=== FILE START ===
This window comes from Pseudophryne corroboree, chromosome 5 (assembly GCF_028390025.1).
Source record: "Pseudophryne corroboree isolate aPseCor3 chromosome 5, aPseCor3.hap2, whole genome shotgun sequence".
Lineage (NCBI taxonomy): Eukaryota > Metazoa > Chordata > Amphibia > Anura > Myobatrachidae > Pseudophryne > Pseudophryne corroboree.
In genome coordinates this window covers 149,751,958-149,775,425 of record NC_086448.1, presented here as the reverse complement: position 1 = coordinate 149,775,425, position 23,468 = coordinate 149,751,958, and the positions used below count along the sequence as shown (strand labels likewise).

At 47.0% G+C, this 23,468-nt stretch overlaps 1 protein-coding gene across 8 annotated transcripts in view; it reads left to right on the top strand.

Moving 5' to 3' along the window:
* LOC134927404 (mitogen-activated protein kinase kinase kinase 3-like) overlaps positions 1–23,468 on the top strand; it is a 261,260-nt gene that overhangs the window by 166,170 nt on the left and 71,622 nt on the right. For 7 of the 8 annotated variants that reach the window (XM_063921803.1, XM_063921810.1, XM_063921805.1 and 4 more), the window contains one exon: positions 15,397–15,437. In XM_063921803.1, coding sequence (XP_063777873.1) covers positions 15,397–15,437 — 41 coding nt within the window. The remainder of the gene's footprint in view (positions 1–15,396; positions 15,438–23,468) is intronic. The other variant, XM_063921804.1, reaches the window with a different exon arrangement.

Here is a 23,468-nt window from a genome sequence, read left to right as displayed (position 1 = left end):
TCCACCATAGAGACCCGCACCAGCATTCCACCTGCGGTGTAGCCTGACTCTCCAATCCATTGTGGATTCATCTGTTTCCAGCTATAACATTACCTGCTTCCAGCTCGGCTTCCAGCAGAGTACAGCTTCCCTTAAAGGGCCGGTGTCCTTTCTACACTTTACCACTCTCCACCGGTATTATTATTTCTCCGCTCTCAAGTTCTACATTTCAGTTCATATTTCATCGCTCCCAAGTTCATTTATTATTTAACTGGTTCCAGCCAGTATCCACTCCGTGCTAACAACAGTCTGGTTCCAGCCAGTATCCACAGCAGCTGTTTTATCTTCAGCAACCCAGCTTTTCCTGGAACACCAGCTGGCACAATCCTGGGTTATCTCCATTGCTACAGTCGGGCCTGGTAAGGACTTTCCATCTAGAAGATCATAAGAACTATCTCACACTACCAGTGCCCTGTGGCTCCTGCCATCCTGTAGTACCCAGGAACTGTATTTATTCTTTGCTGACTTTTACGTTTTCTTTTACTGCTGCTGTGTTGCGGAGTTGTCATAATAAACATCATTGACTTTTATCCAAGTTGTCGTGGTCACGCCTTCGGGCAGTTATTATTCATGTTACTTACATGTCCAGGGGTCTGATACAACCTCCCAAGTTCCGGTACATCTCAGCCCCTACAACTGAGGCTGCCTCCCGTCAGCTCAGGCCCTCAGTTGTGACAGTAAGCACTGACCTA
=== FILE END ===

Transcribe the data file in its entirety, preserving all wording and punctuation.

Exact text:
This window comes from Pseudophryne corroboree, chromosome 5 (assembly GCF_028390025.1).
Source record: "Pseudophryne corroboree isolate aPseCor3 chromosome 5, aPseCor3.hap2, whole genome shotgun sequence".
Lineage (NCBI taxonomy): Eukaryota > Metazoa > Chordata > Amphibia > Anura > Myobatrachidae > Pseudophryne > Pseudophryne corroboree.
In genome coordinates this window covers 149,751,958-149,775,425 of record NC_086448.1, presented here as the reverse complement: position 1 = coordinate 149,775,425, position 23,468 = coordinate 149,751,958, and the positions used below count along the sequence as shown (strand labels likewise).

At 47.0% G+C, this 23,468-nt stretch overlaps 1 protein-coding gene across 8 annotated transcripts in view; it reads left to right on the top strand.

Moving 5' to 3' along the window:
* LOC134927404 (mitogen-activated protein kinase kinase kinase 3-like) overlaps positions 1–23,468 on the top strand; it is a 261,260-nt gene that overhangs the window by 166,170 nt on the left and 71,622 nt on the right. For 7 of the 8 annotated variants that reach the window (XM_063921803.1, XM_063921810.1, XM_063921805.1 and 4 more), the window contains one exon: positions 15,397–15,437. In XM_063921803.1, coding sequence (XP_063777873.1) covers positions 15,397–15,437 — 41 coding nt within the window. The remainder of the gene's footprint in view (positions 1–15,396; positions 15,438–23,468) is intronic. The other variant, XM_063921804.1, reaches the window with a different exon arrangement.

Here is a 23,468-nt window from a genome sequence, read left to right as displayed (position 1 = left end):
TCCACCATAGAGACCCGCACCAGCATTCCACCTGCGGTGTAGCCTGACTCTCCAATCCATTGTGGATTCATCTGTTTCCAGCTATAACATTACCTGCTTCCAGCTCGGCTTCCAGCAGAGTACAGCTTCCCTTAAAGGGCCGGTGTCCTTTCTACACTTTACCACTCTCCACCGGTATTATTATTTCTCCGCTCTCAAGTTCTACATTTCAGTTCATATTTCATCGCTCCCAAGTTCATTTATTATTTAACTGGTTCCAGCCAGTATCCACTCCGTGCTAACAACAGTCTGGTTCCAGCCAGTATCCACAGCAGCTGTTTTATCTTCAGCAACCCAGCTTTTCCTGGAACACCAGCTGGCACAATCCTGGGTTATCTCCATTGCTACAGTCGGGCCTGGTAAGGACTTTCCATCTAGAAGATCATAAGAACTATCTCACACTACCAGTGCCCTGTGGCTCCTGCCATCCTGTAGTACCCAGGAACTGTATTTATTCTTTGCTGACTTTTACGTTTTCTTTTACTGCTGCTGTGTTGCGGAGTTGTCATAATAAACATCATTGACTTTTATCCAAGTTGTCGTGGTCACGCCTTCGGGCAGTTATTATTCATGTTACTTACATGTCCAGGGGTCTGATACAACCTCCCAAGTTCCGGTACATCTCAGCCCCTACAACTGAGGCTGCCTCCCGTCAGCTCAGGCCCTCAGTTGTGACAGTAAGCACTGACCTA